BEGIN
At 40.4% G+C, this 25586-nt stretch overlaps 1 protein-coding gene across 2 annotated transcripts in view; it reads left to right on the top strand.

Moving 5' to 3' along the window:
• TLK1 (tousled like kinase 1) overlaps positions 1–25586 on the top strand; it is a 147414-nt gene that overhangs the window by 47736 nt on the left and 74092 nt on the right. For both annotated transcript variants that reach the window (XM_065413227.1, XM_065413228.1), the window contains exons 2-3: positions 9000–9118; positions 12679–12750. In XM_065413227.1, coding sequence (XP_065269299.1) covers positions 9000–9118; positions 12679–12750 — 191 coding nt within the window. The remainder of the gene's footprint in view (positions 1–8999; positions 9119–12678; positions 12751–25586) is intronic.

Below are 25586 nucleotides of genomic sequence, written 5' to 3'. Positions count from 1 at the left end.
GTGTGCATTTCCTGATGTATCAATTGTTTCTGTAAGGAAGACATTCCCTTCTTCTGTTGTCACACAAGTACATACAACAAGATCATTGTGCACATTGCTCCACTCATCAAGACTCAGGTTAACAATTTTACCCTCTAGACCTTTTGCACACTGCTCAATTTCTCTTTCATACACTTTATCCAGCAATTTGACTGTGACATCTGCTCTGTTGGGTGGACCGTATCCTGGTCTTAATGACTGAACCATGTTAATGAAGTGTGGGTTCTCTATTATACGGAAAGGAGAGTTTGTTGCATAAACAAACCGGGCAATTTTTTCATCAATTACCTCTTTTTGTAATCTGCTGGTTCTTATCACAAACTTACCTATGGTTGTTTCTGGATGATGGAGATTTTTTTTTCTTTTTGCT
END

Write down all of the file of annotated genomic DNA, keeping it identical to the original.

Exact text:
At 40.4% G+C, this 25586-nt stretch overlaps 1 protein-coding gene across 2 annotated transcripts in view; it reads left to right on the top strand.

Moving 5' to 3' along the window:
• TLK1 (tousled like kinase 1) overlaps positions 1–25586 on the top strand; it is a 147414-nt gene that overhangs the window by 47736 nt on the left and 74092 nt on the right. For both annotated transcript variants that reach the window (XM_065413227.1, XM_065413228.1), the window contains exons 2-3: positions 9000–9118; positions 12679–12750. In XM_065413227.1, coding sequence (XP_065269299.1) covers positions 9000–9118; positions 12679–12750 — 191 coding nt within the window. The remainder of the gene's footprint in view (positions 1–8999; positions 9119–12678; positions 12751–25586) is intronic.

Below are 25586 nucleotides of genomic sequence, written 5' to 3'. Positions count from 1 at the left end.
GTGTGCATTTCCTGATGTATCAATTGTTTCTGTAAGGAAGACATTCCCTTCTTCTGTTGTCACACAAGTACATACAACAAGATCATTGTGCACATTGCTCCACTCATCAAGACTCAGGTTAACAATTTTACCCTCTAGACCTTTTGCACACTGCTCAATTTCTCTTTCATACACTTTATCCAGCAATTTGACTGTGACATCTGCTCTGTTGGGTGGACCGTATCCTGGTCTTAATGACTGAACCATGTTAATGAAGTGTGGGTTCTCTATTATACGGAAAGGAGAGTTTGTTGCATAAACAAACCGGGCAATTTTTTCATCAATTACCTCTTTTTGTAATCTGCTGGTTCTTATCACAAACTTACCTATGGTTGTTTCTGGATGATGGAGATTTTTTTTTCTTTTTGCT